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How Will a $200 Cable Bill Hit Advertisers?

Published on April 11, 2012

Market researchers The NPD Group caused a stir yesterday when it forecast an upward spiral in pay TV subscriptions—from an average $86 in 2011, to $123 by 2015 and $200 by 2020.

The cause: The “perennial tug-of-war between cable operators and creators of programming over who gets the bigger share of ever-rising cable payments,” as the New York Post summarized it. TV program licensing fees, which drive up pay TV monthly rates by an average of 6% per year. Interestingly, that is just one to two points behind the average upfront price hikes.

The challenge: Consumer household income has remained essentially flat. That is partly why 16% of U.S. households do not currently subscribe to pay TV services. Another factor is a sharp rise in housing vacancies due to the mortgage crisis, which has taken five million fewer U.S. households off the pay TV grid. Still, total pay TV subscriptions in the U.S. have not declined much, due to bulk-service contracts with apartment complexes and home owners associations that enable operators to retain subscriptions in vacant homes.

The result: “As pay TV costs rise and consumers’ spending power stays flat, the traditional affiliate-fee business model for pay TV companies appears to be unsustainable in the long term,” said Keith Nissen, research director for The NPD Group. “Much needed structural changes to the pay TV industry will not happen quickly or easily; however, the emerging competition between S-VOD and premium-TV suppliers might be the spark that ignites the necessary business-model transformation of the pay TV industry.”

Where Cord Cutters Get TV
Advertisers will follow the viewers, wherever they are, be it watching broadcast tube or online. Based on the latest information from NPD’s “Entertainment Trends in America” report, pay TV cord cutters reported cancelling their subscriptions primarily because of economic considerations; however, they are still accessing TV programming from—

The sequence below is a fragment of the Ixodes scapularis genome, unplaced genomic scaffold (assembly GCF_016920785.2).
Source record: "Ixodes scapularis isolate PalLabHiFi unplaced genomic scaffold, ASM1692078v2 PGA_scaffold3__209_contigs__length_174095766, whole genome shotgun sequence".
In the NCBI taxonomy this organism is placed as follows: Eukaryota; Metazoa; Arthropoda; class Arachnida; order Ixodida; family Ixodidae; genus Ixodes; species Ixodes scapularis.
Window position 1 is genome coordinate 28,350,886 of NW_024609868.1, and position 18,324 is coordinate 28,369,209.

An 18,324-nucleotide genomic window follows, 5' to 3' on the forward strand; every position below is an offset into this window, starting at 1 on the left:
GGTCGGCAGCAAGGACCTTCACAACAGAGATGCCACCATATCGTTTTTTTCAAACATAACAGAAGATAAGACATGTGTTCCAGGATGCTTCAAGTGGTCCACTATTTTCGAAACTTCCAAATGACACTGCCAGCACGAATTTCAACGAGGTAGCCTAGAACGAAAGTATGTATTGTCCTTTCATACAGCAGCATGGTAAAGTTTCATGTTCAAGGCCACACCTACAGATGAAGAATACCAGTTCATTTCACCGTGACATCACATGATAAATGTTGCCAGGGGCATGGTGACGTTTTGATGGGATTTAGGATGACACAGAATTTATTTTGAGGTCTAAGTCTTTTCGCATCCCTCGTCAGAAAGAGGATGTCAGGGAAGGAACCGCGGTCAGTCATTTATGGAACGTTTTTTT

• free-to-air broadcast
  • free Internet TV (e.g. from network websites and ad-friendly Hulu)
  • lower-priced subscription video-on-demand (S-VOD) services, like Netflix (which is increasingly making noise about advertiser support)

But they do so grudgingly. “Despite the plethora of OTT options for movies and TV, most consumers want their pay TV providers to be central and relevant to the acquisition and viewing experience,” said Russ Crupnick, senior vice president of industry analysis for The NPD Group. In fact 59% of pay TV subscribers preferred having one single provider for their pay TV services, compared to 21% who desired multiple providers, and 21% who expressed no preference. Sixty-two% of subscribers wanted premium TV either delivered by their pay TV provider directly, or from a service affiliated with their pay TV provider. Only 20% of pay TV subscribers were likely to cancel their pay TV service, if they could get their favorite shows online.

“Pay TV providers offer a convenient, one-stop shop for subscribers, and the majority of customers like it that way,” said Crupnick. “There is an open window for the industry to meet consumer needs and become to television what iTunes is to music; however, there is also a definite risk if pay TV providers don’t capitalize on the opportunity—and soon.”